Simplest proof of Taylor’s theorem

I have for some time been trawling through the Internet looking for an aesthetic proof of Taylor’s theorem.

By which I mean this: there are plenty of proofs that introduce some arbitrary construct: no mention is given of from whence this beast came. and you can logically hack away line by line until the thing is solved. but this kind of proof is ugly. a beautiful proof should rise naturally from the ground.

I’ve seen one proof claiming to do it from the fundamental theorem of calculus. It looked messy.

I’ve seen several attempts to use integration by parts repeatedly. But surely it would be tidier to do this without bringing in all of that extra machinery.

The nicest two approaches seem to involve using the mean value theorem and Rolle’s theorem. but I can’t find a lucid presentation of either approach.

Maybe my brain is unusually stupid, and the approaches on Wikipedia etc are perfectly good enough for everyone else.

Does anyone have a crystal clear understanding of this phenomenon? Or a web-link to such an understanding?

*EDIT*: Eventually a Cambridge mathematician explained it to me in a way that I could understand, and I have written up the proof here. To my mind it is the most instructional proof I have encountered, yet putting it as an answer received mostly downvotes. It seems strange to me that no one else seems to concur. But it should be up to the keenest mathematical minds to choose which answer should be accepted. It shouldn’t be up to me. Therefore I will bow to the wisdom of the community, and accept the currently most-upvoted answer. I have learned from Machine Learning that a “Committee of Experts” outperforms any one expert, and I am certainly no expert.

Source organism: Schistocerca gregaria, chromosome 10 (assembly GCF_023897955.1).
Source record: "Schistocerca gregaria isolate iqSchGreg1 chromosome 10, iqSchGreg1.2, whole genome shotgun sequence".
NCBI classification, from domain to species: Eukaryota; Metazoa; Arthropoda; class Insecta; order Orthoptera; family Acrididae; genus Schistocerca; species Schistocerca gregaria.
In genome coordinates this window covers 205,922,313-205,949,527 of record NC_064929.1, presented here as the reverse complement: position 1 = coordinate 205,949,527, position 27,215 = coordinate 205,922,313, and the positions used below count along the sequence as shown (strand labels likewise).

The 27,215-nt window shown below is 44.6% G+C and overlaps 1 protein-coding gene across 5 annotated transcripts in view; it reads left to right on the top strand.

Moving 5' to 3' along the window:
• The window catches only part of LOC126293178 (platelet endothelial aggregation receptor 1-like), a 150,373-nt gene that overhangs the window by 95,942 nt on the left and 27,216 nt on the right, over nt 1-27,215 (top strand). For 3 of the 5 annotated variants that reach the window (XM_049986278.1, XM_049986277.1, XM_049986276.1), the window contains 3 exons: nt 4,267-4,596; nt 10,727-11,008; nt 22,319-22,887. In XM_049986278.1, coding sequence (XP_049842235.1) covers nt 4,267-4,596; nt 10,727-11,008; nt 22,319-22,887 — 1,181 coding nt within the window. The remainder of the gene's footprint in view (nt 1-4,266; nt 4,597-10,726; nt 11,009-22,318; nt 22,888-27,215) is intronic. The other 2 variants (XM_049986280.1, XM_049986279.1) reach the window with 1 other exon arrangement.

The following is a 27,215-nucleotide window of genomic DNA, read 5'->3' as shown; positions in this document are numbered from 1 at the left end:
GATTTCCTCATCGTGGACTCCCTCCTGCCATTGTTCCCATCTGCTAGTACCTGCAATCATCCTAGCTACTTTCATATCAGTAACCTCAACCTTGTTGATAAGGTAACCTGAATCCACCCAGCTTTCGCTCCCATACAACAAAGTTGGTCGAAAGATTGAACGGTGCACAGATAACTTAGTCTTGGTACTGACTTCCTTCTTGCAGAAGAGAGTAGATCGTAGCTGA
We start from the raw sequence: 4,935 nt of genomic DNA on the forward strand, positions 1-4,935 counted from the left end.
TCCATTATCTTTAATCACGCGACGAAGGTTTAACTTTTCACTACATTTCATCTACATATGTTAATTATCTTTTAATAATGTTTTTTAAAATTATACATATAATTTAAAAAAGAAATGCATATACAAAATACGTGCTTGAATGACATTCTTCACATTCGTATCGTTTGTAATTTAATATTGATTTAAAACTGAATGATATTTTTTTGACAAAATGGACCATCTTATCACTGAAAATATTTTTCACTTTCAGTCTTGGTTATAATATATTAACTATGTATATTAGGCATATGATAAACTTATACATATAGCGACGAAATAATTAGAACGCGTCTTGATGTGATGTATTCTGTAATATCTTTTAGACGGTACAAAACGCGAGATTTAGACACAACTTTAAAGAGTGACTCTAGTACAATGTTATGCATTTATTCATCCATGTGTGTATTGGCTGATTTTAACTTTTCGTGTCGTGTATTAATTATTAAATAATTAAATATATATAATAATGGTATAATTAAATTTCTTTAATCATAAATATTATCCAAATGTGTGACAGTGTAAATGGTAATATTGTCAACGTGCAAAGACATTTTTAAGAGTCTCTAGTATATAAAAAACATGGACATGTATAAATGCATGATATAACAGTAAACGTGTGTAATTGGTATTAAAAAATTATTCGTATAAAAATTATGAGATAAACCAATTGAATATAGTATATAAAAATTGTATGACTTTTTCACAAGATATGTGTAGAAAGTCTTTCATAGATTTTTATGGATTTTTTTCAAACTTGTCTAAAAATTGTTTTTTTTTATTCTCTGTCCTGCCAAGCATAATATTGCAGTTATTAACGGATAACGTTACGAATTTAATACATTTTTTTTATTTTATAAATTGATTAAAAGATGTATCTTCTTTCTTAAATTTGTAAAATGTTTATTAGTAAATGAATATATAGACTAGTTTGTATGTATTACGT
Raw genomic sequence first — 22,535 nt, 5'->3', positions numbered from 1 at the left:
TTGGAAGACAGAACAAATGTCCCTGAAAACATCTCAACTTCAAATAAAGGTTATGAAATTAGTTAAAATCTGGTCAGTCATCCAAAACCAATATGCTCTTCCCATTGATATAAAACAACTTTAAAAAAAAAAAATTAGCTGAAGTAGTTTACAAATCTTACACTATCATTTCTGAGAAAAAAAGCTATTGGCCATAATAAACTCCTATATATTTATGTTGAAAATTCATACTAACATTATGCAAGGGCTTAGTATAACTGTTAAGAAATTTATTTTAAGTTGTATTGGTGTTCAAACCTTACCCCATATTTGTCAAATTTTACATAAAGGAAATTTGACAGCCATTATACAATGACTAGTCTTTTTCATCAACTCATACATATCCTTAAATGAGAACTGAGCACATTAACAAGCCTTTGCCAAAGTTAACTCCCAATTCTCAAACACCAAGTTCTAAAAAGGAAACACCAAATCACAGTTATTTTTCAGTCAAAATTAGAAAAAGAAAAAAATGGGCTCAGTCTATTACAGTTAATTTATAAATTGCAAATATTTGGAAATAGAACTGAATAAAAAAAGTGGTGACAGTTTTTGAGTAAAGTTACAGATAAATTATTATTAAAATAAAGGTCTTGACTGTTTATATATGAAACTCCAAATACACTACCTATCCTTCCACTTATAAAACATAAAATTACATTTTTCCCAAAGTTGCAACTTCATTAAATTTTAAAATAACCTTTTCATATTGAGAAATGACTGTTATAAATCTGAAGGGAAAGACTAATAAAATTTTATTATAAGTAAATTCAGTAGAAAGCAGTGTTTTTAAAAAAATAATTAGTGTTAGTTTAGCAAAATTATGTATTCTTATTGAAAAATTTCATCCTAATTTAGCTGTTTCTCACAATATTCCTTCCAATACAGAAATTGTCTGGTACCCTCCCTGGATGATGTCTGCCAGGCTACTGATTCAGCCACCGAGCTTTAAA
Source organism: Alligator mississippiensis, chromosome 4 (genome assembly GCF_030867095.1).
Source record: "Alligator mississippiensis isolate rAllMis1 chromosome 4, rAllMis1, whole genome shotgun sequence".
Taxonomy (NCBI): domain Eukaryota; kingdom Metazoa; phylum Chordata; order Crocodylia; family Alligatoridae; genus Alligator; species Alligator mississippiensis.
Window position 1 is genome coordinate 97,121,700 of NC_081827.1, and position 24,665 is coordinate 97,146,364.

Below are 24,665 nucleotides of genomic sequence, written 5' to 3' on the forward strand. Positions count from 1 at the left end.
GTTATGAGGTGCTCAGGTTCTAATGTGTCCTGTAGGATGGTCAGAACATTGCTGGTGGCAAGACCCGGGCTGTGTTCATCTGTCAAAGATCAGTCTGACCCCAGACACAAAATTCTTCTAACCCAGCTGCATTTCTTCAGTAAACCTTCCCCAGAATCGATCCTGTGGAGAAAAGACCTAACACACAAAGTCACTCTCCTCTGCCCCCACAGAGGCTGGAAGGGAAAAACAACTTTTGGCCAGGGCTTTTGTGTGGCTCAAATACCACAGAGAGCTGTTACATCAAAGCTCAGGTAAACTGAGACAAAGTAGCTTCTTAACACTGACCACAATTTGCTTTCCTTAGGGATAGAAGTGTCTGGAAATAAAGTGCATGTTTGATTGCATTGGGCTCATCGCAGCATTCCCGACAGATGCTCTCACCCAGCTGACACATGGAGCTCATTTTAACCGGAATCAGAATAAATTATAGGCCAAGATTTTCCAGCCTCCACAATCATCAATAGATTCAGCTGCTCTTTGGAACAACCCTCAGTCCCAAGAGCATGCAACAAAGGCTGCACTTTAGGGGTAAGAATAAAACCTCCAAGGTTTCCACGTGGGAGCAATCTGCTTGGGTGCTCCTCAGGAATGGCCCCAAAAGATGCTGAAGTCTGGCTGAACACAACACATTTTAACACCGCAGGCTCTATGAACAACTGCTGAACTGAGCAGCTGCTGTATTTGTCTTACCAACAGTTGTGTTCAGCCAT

Here is an approach that seems rather natural,
based on applying the fundamental theorem
of calculus successively to f(x), f(t1), f, etc.:
&& f(x)=f(a)+\int_a^x f'(t_1)\,dt_1
= f(a)+ \int_a^x f'(a)\,dt_1 + \int_a^x \!\! \int_a^{t_1} f”(t_2)\,dt_2\,dt_1
= f(a)+ \int_a^x f'(a)\,dt_1 +
\int_a^x \!\! \int_a^{t_1}
\!\! \int_a^{t_1}
\!\! \int_a^{t_2}

Notice that

\int_a^x f'(a)\,dt_1=f'(a)\int_a^x dt_1=f'(a)(x-a),

\int_a^x \!\! \int_a^{t_1}
= f”(a)\int_a^x (t_1-a)\,dt_1 = f”(a)\frac{(x-a)^2}{2},

\!\! \int_a^{t_1}
\!\! \int_a^{t_2}
= f”'(a)\int_a^x \frac{(t_1-a)^2}{2}\,dt_1 = f”'(a)\frac{(x-a)^3}{3!},

and in general

\!\! \int_a^{t_1}
\!\ldots \int_a^{t_{n-1}}
= f^{(n)}(a)\frac{(x-a)^{n}}{n!}.

By induction, then, one proves

f(x) = P_n(x)+ R_n(x)

where P_n is the Taylor polynomial

P_n(x) = f(a)+f'(a)(x-a)+f”(a)\frac{(x-a)^2}{2}+\ldots+ f^{(n)}(a) \frac{(x-a)^n}{n!},

and the remainder R_n(x) is represented by nested integrals as
R_n (x) =
\!\! \int_a^{t_1}
\!\ldots \int_a^{t_{n}}

We can establish the Lagrange form of the remainder by applying the intermediate
and extreme value
theorems, using simple comparisons as follows. Consider the case x>a first.
Let m be the minimum value of f^{(n+1)} on [a,x], and M the maximum value.
Then since
m\le f^{(n+1)}(t_{n+1}) \le M

for all t_{n+1} in [a,x], after n+1 repeated integrations one finds

m \frac{(x-a)^{n+1}}{(n+1)!}
\le R_n(x) \le
M \frac{(x-a)^{n+1}}{(n+1)!}.

But now, notice that the function

t\mapsto f^{(n+1)}(t) \frac{(x-a)^{n+1}}{(n+1)!}

attains the extreme values

m \frac{(x-a)^{n+1}}{(n+1)!}
\quad\mbox{and} \quad
M \frac{(x-a)^{n+1}}{(n+1)!}

at some points in [a,x]. By the intermediate value theorem, there must be
some point t between these two points (so t\in[a,x]) such that

R_n(x) = f^{(n+1)}(t) \frac{(x-a)^{n+1}}{(n+1)!}.

This is the Lagrange form of the remainder.
If x<a and n is odd, the same proof works. If x<a and n is even,
(x-a)^{n+1}<0 and the same proof works after reversing some inequalities.

One can motivate this whole approach in a couple of different ways.
E.g., one can argue that


becomes small for large n, so the remainders R_n(x) will become small
if the derivatives of f stay bounded, say.

Or, one can reason loosely as follows: f(x)\approx f(a) for x near a.
Ask, what is the remainder exactly? Apply the fundamental theorem as above, then
approximate the first remainder using the approximation f'(t_1)\approx f'(a).
Repeating, one produces the Taylor polynomials by the pattern of the argument above.

Source : Link , Question Author : P i , Answer Author : Bob Pego

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